The Gospel in First Person

CrossOver reflection forWeek 21 • Beginning April 28, 2019
We Make the Road by Walking, Chapter 34

Kristina Gonzalez


He has told you, O mortal, what is good;
and what does the LORD require of you
but to do justice, and to love kindness,
and to walk humbly with your God?

Micah 6:8, NRSV

I was doing housework—or something—with half an ear to my local National Public Radio station. The story was about a father and his children, a Latinx family. I didn’t catch the father’s country of origin, but he was undocumented. He had been detained by Immigration and Customs Enforcement (ICE) for a time, separating the family. 

The story was not so much about the father’s experience as about his children’s. The children were so traumatized by the separation that, once released, they would not allow their father to run a simple errand without one of them accompanying him. Their father indulged them, taking with him the child that was ready first, knowing that the next child would be in tow on the next errand. Ah…

My immediate response was this: There, but for the grace of God, go I. There, but for my family entering the United States at a time when hard-working immigrants were valued, if not still exploited. 

I do not believe that God favored my grandparents over others or that they were special in God’s eyes—no more than the children in this story. Rather, I think God smiles when barriers are removed that allow each of us to live and give into our full potential. 

It makes a difference when we put ourselves into the story.

At this time in our CrossOver year, Brian McLaren asks us to enter the story of the days following Jesus death and triumph, to be present with all the pain and confusion and fear that follows witnessing cruelty and injustice. We are asked to think of the story in the first person. How would I respond? How would I feel? What role or roles would I play in this drama? 

Jesus’ story is not so different from prophets throughout history who have pushed back against power and suffered the ultimate sacrifice for their leadership – with one exception. Jesus showed us that it does not end there. It cannot end there. It must not end there. Jesus shows us – present tense – that love prevails. But not without us.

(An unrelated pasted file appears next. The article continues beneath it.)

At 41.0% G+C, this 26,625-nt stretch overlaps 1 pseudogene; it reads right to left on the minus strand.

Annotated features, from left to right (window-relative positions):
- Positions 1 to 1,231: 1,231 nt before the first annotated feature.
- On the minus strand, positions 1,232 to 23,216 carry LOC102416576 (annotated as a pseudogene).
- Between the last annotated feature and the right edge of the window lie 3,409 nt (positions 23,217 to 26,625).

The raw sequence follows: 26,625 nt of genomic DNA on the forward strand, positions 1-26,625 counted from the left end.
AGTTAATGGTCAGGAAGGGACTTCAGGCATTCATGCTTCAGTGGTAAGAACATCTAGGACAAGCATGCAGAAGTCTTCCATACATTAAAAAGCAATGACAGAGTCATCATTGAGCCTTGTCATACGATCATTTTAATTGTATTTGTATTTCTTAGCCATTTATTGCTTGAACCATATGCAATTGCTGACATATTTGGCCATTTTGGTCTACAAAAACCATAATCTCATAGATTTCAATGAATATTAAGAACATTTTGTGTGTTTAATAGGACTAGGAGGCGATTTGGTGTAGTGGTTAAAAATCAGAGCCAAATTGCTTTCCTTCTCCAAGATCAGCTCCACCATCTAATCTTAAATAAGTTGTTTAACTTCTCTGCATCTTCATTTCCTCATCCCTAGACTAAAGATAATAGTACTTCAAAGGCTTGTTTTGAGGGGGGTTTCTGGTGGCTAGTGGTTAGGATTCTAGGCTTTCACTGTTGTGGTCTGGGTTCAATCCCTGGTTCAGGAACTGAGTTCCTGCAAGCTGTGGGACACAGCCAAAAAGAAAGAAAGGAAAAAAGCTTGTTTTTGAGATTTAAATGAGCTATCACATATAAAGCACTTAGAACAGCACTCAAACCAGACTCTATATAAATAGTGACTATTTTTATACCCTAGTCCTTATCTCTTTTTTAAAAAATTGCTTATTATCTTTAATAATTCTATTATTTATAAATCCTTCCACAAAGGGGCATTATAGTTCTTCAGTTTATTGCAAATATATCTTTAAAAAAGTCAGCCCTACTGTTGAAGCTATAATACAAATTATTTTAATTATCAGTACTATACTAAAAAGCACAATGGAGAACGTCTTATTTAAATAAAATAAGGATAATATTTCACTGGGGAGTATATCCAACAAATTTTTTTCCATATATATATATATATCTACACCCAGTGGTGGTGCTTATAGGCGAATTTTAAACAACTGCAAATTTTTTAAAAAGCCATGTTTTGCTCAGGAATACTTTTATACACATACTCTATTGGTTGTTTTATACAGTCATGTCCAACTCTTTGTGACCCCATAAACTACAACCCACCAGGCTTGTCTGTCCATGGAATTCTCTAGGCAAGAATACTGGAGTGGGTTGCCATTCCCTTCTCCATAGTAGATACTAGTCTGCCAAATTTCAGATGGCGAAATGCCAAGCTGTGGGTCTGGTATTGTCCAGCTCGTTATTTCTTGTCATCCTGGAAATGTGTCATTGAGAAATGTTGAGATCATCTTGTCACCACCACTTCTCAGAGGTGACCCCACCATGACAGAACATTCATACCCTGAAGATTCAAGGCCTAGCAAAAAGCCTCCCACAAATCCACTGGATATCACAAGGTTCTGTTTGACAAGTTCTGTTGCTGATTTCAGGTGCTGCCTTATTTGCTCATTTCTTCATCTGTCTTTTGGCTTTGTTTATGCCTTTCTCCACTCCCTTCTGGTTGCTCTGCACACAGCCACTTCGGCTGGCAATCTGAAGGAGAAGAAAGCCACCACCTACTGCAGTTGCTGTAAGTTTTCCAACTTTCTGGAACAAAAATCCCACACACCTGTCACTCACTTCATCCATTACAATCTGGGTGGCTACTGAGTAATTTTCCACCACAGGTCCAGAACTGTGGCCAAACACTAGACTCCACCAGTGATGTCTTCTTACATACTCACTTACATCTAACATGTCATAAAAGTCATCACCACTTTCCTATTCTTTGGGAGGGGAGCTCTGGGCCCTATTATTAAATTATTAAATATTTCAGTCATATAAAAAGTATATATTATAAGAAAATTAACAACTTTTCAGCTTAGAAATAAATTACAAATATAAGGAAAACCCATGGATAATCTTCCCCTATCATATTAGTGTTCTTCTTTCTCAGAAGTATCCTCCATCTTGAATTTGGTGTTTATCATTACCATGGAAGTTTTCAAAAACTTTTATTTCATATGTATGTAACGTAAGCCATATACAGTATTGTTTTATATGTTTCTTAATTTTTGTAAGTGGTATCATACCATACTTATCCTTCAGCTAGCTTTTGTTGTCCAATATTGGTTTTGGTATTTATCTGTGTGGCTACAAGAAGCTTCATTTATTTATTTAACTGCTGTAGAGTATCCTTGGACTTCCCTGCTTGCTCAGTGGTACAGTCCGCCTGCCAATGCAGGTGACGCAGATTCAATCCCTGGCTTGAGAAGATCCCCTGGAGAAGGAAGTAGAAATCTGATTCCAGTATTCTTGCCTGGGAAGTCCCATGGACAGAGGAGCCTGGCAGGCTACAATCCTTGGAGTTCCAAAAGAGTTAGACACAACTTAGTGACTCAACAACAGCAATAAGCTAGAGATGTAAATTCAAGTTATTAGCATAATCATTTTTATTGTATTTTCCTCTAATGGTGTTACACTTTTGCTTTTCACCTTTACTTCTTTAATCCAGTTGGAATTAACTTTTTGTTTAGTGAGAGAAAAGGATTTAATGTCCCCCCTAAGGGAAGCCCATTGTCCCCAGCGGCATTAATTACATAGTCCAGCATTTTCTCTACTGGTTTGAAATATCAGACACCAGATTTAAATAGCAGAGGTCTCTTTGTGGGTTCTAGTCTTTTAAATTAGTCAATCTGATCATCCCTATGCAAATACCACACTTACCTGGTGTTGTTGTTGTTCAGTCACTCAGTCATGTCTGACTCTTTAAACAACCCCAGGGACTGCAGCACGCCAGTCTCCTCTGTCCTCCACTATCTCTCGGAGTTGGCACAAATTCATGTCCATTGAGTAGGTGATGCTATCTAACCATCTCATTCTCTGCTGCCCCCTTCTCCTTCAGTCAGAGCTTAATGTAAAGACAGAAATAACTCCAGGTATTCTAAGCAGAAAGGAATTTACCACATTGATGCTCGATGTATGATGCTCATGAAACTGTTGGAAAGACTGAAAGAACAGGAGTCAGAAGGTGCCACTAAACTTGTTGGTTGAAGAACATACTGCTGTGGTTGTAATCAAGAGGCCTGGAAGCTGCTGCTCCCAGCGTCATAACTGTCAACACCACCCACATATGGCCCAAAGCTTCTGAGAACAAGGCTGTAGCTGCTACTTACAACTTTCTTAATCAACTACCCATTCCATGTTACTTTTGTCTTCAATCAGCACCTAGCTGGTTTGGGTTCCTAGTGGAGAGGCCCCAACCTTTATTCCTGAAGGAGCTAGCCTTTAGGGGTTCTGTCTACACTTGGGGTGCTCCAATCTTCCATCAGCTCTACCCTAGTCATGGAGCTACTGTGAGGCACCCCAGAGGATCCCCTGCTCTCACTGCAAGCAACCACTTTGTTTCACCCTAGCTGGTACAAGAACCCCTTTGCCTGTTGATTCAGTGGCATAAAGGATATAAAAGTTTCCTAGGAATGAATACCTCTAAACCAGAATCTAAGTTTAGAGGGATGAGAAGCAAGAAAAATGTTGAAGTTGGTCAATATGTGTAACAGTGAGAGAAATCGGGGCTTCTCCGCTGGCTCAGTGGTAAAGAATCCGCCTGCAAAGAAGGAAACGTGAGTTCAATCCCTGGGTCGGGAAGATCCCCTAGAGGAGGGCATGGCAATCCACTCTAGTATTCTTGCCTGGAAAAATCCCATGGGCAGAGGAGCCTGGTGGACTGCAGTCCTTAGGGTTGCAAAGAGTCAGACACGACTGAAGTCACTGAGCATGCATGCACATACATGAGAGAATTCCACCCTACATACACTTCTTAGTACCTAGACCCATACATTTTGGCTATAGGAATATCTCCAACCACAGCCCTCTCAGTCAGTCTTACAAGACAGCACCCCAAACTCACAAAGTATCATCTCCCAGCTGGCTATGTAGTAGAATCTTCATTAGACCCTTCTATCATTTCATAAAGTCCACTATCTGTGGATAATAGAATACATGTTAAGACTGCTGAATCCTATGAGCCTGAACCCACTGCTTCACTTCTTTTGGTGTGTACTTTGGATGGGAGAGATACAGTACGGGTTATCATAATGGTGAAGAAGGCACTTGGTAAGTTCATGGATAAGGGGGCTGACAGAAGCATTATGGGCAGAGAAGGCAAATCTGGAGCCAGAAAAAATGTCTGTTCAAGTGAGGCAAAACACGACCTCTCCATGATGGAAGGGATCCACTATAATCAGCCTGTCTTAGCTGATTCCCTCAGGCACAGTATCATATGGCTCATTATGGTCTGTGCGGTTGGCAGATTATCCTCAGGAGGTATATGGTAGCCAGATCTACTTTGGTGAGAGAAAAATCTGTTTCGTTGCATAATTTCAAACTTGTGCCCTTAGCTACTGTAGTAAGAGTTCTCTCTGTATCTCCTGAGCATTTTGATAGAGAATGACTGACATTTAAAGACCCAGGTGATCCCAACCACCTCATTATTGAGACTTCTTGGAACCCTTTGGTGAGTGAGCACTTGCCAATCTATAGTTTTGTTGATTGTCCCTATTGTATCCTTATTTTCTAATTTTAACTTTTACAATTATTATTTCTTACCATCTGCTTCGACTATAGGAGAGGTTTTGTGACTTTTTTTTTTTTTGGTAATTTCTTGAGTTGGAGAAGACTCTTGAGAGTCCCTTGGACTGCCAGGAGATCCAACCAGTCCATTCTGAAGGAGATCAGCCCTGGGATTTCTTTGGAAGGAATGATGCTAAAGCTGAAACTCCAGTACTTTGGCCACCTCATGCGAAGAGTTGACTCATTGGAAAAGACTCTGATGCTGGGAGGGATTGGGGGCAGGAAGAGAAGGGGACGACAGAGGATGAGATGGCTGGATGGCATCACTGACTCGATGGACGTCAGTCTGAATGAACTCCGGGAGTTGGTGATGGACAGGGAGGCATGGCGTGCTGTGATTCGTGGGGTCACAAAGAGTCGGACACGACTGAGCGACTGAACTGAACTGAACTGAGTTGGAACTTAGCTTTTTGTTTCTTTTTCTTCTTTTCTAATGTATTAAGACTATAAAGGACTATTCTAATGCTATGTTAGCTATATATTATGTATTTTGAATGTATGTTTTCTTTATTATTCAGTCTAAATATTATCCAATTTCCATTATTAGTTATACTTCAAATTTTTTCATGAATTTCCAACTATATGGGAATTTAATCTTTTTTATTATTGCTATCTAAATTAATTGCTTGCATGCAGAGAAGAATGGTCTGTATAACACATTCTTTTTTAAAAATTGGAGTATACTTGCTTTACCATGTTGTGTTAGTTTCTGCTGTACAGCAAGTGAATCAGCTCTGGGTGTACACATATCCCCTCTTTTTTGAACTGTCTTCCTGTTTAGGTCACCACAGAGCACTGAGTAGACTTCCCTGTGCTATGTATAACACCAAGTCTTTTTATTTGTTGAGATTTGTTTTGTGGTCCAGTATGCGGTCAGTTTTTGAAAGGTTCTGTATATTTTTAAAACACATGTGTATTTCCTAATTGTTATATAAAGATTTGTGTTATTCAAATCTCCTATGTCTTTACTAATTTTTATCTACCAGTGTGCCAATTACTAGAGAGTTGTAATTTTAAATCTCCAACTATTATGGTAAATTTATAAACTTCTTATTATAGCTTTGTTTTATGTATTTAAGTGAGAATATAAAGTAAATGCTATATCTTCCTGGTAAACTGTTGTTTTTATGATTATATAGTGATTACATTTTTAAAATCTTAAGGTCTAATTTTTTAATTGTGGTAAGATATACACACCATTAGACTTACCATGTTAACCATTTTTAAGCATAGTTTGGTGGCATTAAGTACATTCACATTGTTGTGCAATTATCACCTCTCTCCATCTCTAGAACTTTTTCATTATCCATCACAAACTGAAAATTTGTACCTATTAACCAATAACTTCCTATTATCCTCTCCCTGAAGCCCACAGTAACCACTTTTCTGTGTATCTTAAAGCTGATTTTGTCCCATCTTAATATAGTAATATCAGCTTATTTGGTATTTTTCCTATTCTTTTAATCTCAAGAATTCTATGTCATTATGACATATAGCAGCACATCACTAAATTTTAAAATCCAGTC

You are sent. You are accompanied. You forgive.

Place yourself there in that upper room; or in a family of immigrants who do not know if their father will return each time he leaves home; or with a mother who cannot afford health care for her children; or with an LGBTQ+ sibling who feels disaffirmed in their personhood; or with… With.

Can I put myself in that place of profound uncertainty? Who are my companions along the journey? Can I both enter their story and allow others to enter my own? Can I be in fellowship that is deep and life-changing?

McLaren defines fellowship in this way: “Fellowship is a kind of belonging that isn’t based on status, achievement, or gender, but instead is based on a deep belief that everyone matters, everyone is welcome, and everyone is loved, no conditions, no exceptions.”[1]  

McLaren makes the case that fellowship is what was present in that small room where Jesus’ followers were huddled and where he appeared to assure his beloved that God’s kinship had a future in them. In us.

So…to the challenge of placing the Gospel in First Person…of entering that profound fellowship, here will be my test:

Can I say of another’s story, There, but for the grace of God, go I? What is your test?


Kristina Gonzalez serves as Director of Innovation for an Inclusive Church on the Innovation Vitality Team in its work for the Greater Northwest Area of The United Methodist Church.


[1]McLaren, Brian. We Make the Road by Walking, Chapter 34, page 175. 

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